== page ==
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Lack of climate action leads to poor SDG ranking for Australia

Australia’s progress on the Sustainable Development Goals (SDGs) ranks among the worst in the OECD, with climate action and responsible consumption the country’s poorest markers.

This is according to the Sustainable Development Report 2019, released by the Sustainable Development Solutions Network (SDSN) last month. Previously called the Sustainable Development Index, the annual ranking found no country is on track to achieve all 17 goals by the 2030 deadline.

Australia came in at number 38 out of 162 countries, some distance behind Denmark, Sweden and Finland, which were at the top of the list.

“There are challenges for all countries in achieving the SDGs, but Australia isn’t doing nearly as well as we should, considering how wealthy we are,” Monash University’s Sustainable Development Institute Chair Professor John Thwaites said.

“Australia should aim to be more like the Northern European countries: caring for the environment and reducing carbon emissions while maintaining a strong economy.”

Globally, the worst results were in relation to SDG 13: Climate action, SDG 14: Life below water, and SDG 15: Life on land. The report also found many high-income countries are generating negative environmental and economic spillover impacts that are undermining other countries’ ability to achieve the SDGs – for example, Australia’s fossil fuel exports.

“Our biggest challenge in achieving the SDGs is climate action, or more particularly a lack of climate action,” Thwaites said.

“We also have major challenges in achieving the environmental SDGs, and in some other areas including inequality.”

Making progress

Australia got its best results on SDG 1: No poverty and SDG 3: Good health and wellbeing. Thwaites, who is also the SDSN Australia Chair, said the country could apply these positive results to other areas.

“We could learn from ourselves in terms of health; our health system is one of the best in the world,” he said.

“We deliver very good health outcomes, but we don’t seem to put the same effort into protecting the environment or reducing inequality.”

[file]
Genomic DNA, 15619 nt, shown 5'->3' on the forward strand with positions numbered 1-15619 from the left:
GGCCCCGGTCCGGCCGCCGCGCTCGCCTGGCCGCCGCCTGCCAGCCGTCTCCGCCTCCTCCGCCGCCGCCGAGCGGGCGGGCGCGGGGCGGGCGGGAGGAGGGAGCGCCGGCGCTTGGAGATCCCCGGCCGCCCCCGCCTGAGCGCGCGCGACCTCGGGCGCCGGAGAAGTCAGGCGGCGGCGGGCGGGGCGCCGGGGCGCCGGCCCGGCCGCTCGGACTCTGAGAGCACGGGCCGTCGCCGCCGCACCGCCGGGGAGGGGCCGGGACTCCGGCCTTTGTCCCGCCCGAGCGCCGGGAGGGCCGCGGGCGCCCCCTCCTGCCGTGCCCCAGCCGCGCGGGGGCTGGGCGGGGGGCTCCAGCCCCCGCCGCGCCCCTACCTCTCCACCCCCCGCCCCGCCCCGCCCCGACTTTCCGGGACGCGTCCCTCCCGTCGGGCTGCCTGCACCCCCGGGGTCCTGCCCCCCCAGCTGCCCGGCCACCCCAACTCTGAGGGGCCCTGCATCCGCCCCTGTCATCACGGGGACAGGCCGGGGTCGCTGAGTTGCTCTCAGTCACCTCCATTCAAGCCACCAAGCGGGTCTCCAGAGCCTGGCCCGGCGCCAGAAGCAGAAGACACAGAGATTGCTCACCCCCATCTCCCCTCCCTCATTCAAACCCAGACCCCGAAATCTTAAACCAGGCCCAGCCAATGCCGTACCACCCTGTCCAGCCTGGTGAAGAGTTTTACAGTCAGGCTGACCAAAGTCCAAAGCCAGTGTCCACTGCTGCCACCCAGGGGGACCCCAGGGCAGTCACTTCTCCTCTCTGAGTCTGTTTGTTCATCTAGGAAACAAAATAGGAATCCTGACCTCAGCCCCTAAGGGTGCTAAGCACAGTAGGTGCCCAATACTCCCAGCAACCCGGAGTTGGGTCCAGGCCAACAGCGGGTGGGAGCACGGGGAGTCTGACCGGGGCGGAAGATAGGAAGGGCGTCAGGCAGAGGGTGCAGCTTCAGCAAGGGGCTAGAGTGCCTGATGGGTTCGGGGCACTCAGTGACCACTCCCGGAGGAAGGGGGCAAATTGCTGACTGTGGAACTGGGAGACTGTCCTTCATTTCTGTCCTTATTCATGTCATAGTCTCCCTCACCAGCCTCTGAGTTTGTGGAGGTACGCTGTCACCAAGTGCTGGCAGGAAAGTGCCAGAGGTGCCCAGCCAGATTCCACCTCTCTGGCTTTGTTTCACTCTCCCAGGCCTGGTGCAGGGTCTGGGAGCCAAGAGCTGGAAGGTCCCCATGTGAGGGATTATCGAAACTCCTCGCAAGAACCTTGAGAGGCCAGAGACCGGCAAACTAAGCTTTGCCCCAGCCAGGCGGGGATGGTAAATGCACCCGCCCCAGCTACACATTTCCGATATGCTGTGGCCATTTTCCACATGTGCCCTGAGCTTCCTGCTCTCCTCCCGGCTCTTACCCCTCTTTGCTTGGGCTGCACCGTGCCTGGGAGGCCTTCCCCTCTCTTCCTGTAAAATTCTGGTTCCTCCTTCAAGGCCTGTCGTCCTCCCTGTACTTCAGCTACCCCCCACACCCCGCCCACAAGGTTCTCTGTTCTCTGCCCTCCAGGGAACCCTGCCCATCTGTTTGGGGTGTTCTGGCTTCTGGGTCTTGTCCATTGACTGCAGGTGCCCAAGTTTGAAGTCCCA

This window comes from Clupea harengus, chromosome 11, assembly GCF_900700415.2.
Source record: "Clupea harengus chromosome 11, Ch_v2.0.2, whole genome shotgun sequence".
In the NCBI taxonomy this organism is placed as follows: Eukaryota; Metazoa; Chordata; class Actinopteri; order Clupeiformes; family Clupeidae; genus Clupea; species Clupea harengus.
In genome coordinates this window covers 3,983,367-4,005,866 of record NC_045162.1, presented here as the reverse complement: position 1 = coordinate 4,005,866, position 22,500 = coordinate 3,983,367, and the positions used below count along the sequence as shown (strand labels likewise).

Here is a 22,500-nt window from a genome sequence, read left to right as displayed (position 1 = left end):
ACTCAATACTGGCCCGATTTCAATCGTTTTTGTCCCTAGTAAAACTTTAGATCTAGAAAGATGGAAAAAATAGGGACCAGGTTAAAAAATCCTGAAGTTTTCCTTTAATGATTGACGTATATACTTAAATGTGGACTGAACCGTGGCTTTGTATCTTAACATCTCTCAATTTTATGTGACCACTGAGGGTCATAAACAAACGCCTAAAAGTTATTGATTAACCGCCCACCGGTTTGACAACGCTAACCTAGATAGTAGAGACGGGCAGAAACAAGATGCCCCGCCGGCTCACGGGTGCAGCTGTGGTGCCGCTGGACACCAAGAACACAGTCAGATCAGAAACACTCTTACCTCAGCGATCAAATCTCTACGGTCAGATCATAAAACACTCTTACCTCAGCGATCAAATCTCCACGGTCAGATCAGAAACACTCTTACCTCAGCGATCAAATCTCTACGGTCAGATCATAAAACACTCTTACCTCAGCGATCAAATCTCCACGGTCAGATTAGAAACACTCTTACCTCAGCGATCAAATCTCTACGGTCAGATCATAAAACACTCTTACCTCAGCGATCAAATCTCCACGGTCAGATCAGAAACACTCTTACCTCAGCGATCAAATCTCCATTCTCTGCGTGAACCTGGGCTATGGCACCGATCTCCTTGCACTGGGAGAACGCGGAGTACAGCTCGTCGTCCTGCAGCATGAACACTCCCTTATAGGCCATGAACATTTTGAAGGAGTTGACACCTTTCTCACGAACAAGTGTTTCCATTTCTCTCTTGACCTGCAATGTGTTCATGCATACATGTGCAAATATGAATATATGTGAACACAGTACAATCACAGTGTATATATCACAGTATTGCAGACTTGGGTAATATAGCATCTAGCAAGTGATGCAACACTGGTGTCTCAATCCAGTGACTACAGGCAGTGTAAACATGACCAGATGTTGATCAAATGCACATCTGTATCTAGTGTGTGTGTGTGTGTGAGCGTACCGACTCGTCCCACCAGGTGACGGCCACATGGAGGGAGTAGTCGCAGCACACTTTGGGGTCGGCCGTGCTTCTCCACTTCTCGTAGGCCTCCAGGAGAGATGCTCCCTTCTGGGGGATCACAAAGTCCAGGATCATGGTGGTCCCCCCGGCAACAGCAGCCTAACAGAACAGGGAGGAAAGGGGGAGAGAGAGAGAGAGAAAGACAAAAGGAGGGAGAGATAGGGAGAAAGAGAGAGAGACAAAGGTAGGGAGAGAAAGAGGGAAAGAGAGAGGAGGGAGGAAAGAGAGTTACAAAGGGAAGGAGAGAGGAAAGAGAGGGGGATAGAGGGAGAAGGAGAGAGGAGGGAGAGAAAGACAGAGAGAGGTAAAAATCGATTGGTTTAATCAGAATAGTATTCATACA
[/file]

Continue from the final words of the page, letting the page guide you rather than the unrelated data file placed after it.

He said there has been a lack of political will to deliver on climate action in recent years, and that to advance sustainable development Australia should diversify its economy and rely less on fossil fuels and resource extraction. 

“Australia has an incredible opportunity to be a leader in renewable energy; we have more sun and wind than just about any other country, ” Thwaites said.

“We could use this for ourselves, but we could also potentially export it through a hydrogen industry.”

Transforming the goals

The report said six major transformations are needed in every country in order to achieve the SDGs. These relate to skills and jobs, health, clean energy, biodiversity and land use, cities, and digital technology.

These broad transformations are necessary because the SDGs are so interdependent. For example, improved education is a key contributor to health goals, reducing inequality and many of the environmental objectives. 

Similarly, a healthy environment and reducing man-made climate change will contribute to better health outcomes.

“Market forces alone will not achieve the SDGs,” the report said. 

“Instead, directed transformations are needed to develop the technologies, promote the public and private investments, and ensure adequate governance mechanisms needed to achieve the time-bound goals.”

Water leaders

Thwaites, who is chair of Melbourne Water and was chair of the Australian Water Association’s Ozwater’19 organising committee, and said water utilities across the country are making good progress on the SDGs.

This includes initiatives like Yarra Valley Water’s People, Planet, Prosperity report, which outlined how the utility’s goals relate to the SDGs and the progress that has been made.

“We’re seeing some water authorities as leaders in implementing the SDGs," Thwaites said.

"Melbourne Water is finding that using the SDGs helps us make better and more innovative decisions.

“So it is a positive story, but there’s certainly a lot more that water authorities can do. And if they do, they’ll be providing better services for their customers and improving the environment they operate in.”

Keen to get involved in the conversation around the SDGs? Check out the Australian Water Association's Sustainable Development Goals Specialist Network